By way of example, polyoxymethylene (POM) is commercially available in sheet form with a thickness of about 50 microns. Copolymer and homopolymer forms of POM are available and may be used. Polyoxymethylene homopolymers are of the general form (CH2O)n, where n may be at least 10 or at least 50, or at least 100, such as up to 1000 or more, by number average. In the polyoxymethylene copolymer, some of the —CH2O— units are replaced with —CH2CH2O— (e.g., about 1-1.5%). Thus, in the copolymer structure, polyoxymethylene (—C—O) and carbon-carbon (—C—C— bond) comonomer groups are incorporated into the main chain. In some cases, other monomers may be incorporated into POM polymer chain, as minor components (e.g., at less than 10 mol. %, or less than 5 mol. %, in total). As used herein, POM polymers have at least 50 mol. % or at least 70 mol. %, or at least 90 mol. % or at least 95 mol. % of —CH2O— units in the main polymer chain.

Example thermoplastic POM polymers include polyoxymethylene homopolymers, sold under the tradenames Delrin® from Dupont, and Ramtal® from Polyram Group and POM copolymers, sold under the tradenames Hostaform® and Celcon® from Celanese Corp., Duracon® from Polyplastics Co., and Kepital® from Korea Engineering Plastics Co. Typically, the hemiacetal ends of the polyoxymethylene polymer are stabilized, e.g., through reaction with acetic anhydride.

The POM homopolymer or copolymer may have a melting point in the range of 160-195° C., such as from 170-190° C. POM polymers can be removed from the stack 14 by chemical depolymerization.

The thickness of the layers 16, 18 depends, to some extent, on the type of polymer. Sheets of polymeric material should be sufficiently flexible yet strong enough to pass through a xerographic printer without breaking or causing jams. Additionally, the sheet thickness is desirably sufficient to allow the particles 20 to be substantially or completely embedded in the sheets. For example, the thickness of the sheet is greater than the average diameter d of the particles 20. The thickness of the layers 16, 18 may be, for example, at least 20 microns (μm), or at least 40 μm and/or up to 200 μm, or up to 150 μm.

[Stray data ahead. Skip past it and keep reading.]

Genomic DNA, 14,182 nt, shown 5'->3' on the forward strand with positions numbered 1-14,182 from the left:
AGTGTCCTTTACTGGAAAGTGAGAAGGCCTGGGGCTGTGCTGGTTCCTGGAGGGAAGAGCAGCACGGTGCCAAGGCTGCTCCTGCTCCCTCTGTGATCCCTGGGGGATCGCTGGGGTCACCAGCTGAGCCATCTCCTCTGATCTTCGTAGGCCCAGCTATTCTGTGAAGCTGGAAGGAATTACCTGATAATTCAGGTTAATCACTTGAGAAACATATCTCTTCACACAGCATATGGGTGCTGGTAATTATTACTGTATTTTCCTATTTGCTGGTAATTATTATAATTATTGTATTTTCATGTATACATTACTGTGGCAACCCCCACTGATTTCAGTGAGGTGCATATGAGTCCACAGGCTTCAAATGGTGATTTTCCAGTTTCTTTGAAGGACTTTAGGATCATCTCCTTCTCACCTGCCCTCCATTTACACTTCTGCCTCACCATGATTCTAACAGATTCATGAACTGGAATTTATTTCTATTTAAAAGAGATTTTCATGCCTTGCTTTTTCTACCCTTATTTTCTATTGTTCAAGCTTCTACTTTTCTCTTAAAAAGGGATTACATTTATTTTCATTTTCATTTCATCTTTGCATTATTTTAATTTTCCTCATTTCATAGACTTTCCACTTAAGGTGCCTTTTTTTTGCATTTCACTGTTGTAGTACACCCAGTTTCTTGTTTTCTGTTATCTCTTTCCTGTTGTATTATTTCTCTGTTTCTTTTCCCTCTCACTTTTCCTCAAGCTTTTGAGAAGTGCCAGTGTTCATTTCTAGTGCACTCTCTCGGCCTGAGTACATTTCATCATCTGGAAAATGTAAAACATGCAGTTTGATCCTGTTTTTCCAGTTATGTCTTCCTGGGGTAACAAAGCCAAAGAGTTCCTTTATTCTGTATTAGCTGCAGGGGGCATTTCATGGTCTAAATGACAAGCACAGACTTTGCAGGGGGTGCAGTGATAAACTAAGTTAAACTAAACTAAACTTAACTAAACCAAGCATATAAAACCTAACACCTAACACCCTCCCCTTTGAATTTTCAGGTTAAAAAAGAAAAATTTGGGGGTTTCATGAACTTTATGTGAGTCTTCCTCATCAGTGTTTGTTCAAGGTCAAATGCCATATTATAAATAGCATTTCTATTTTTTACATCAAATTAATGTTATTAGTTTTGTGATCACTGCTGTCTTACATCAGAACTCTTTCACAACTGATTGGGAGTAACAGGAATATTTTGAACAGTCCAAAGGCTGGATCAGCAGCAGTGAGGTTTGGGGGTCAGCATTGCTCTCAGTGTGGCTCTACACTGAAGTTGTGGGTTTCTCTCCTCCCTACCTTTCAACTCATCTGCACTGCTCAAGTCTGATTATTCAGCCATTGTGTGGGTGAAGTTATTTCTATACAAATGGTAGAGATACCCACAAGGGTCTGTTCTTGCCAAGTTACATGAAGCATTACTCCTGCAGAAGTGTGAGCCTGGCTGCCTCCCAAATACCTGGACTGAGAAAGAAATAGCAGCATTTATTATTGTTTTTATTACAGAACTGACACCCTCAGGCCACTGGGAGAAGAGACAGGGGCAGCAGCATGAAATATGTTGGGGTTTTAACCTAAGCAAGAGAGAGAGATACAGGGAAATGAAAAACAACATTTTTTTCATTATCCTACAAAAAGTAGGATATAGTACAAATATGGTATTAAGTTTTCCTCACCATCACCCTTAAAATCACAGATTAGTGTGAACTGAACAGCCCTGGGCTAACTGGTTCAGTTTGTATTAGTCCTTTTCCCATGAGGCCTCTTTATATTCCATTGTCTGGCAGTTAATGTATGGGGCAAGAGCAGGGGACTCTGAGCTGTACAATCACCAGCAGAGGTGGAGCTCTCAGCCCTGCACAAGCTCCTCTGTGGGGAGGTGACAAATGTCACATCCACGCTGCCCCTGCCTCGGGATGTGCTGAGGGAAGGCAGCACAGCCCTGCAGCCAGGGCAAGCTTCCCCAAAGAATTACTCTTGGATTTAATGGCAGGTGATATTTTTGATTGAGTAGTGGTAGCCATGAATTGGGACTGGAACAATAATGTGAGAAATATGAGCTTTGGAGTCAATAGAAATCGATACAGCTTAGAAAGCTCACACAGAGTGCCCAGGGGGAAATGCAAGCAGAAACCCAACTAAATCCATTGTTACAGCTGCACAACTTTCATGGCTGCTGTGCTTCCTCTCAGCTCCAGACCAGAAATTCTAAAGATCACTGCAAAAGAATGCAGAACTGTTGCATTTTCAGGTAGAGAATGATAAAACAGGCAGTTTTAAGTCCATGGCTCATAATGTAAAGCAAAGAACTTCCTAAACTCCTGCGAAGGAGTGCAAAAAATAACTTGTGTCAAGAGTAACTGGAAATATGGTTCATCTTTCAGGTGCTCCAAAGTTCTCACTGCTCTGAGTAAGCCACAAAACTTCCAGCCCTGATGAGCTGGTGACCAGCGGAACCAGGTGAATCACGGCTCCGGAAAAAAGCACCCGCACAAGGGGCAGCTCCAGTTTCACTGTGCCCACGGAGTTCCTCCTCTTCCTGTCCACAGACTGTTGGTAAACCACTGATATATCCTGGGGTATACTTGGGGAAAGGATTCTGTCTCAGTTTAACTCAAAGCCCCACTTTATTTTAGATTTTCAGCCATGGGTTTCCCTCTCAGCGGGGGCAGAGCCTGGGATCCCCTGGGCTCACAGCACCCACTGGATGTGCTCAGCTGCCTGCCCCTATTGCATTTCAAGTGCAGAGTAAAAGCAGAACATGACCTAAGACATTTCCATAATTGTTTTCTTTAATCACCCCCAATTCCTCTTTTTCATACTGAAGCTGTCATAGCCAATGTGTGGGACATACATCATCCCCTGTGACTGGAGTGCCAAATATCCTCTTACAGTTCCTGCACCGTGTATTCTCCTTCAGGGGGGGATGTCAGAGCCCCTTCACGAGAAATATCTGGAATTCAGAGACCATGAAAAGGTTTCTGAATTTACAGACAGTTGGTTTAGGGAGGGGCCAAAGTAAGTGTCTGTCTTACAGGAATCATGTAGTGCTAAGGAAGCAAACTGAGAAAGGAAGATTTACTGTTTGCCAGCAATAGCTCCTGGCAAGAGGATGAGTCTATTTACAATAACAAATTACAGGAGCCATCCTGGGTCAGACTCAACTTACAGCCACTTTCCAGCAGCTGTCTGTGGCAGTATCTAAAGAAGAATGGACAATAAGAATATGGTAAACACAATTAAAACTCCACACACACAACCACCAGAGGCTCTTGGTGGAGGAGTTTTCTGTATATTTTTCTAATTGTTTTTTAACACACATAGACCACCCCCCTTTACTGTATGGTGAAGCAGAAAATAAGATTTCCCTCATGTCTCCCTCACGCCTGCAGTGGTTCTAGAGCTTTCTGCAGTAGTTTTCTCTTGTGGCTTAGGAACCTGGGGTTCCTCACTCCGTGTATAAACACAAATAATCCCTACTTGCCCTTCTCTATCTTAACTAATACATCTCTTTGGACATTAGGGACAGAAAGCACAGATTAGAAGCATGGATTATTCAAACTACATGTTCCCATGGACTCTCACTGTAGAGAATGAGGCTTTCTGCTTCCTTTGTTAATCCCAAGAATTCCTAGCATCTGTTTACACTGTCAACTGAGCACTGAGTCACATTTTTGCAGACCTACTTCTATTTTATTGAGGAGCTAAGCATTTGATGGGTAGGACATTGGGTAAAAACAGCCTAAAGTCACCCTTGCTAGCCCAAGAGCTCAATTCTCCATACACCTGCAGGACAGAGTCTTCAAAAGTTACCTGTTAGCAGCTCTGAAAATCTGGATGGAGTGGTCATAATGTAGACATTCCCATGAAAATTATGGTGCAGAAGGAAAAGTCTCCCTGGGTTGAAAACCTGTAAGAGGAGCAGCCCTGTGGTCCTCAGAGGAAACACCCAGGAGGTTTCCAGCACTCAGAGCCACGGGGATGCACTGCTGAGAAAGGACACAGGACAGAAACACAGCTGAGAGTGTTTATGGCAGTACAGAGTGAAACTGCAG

Suitable inorganic ceramic-forming particles 20 include refractory materials, such as oxides, nitrides, carbides, hydroxides, silicates, and mixtures thereof. Examples include alumina (Al2O3), aluminum hydroxide (AlOH3), aluminum nitride (AlN), silica (SiO2), titanium dioxide (TiO2), calcium oxide (CaO), magnesium oxide (MgO), barium oxide (BaO), zirconia (ZrO2), silicon carbide (SiC), silicon nitride (Si3N4), boron carbide (B4C), precursors which decompose on heating to form such refractory materials, and mixtures and compounds thereof. In general, while other materials may be present in minor amounts, the ceramic-forming particles 20 consist of at least 80 wt. % or at least 90 wt. % or at least 95 wt. % or up to 100 wt. % of one or more of such refractory materials. In one embodiment, alumina may be at least 50 wt. % of the ceramic forming particles 20 in the stack and/or the ceramic object 12 may be at least 50 wt. % alumina.

The ceramic particles 20 may be produced via flame spray or other known processes.

Suitable metal particles and metal-forming particles 20 include metals, mixtures of metals, metal alloys and compounds which decompose to form metals during processing. Examples include titanium, titanium alloys, iron-nickel alloys, stainless steel (e.g., iron-chromium-molybdenum alloy), tungsten, chromium-molybdenum alloys, and mixtures thereof. The metal particles should be non-magnetic, to avoid being retained in the developer housing.

The ceramic or metal particles 20, prior to forming the toner material, may be microspheres (average particle diameter by volume of greater than 1 micron) or nanoparticles (average particle diameter by volume of less than 1 micron). As used herein particle diameter is expressed as average particle diameter by volume, D50, as measured in an electrolyte under an electric field with a Coulter counter obtainable from Beckman Coulter, Inc. The D50 is the diameter at which 50% of a sample's volume is composed of smaller particles. During forming of the toner material, the particle size may be reduced, e.g., through blending the particles with other toner components.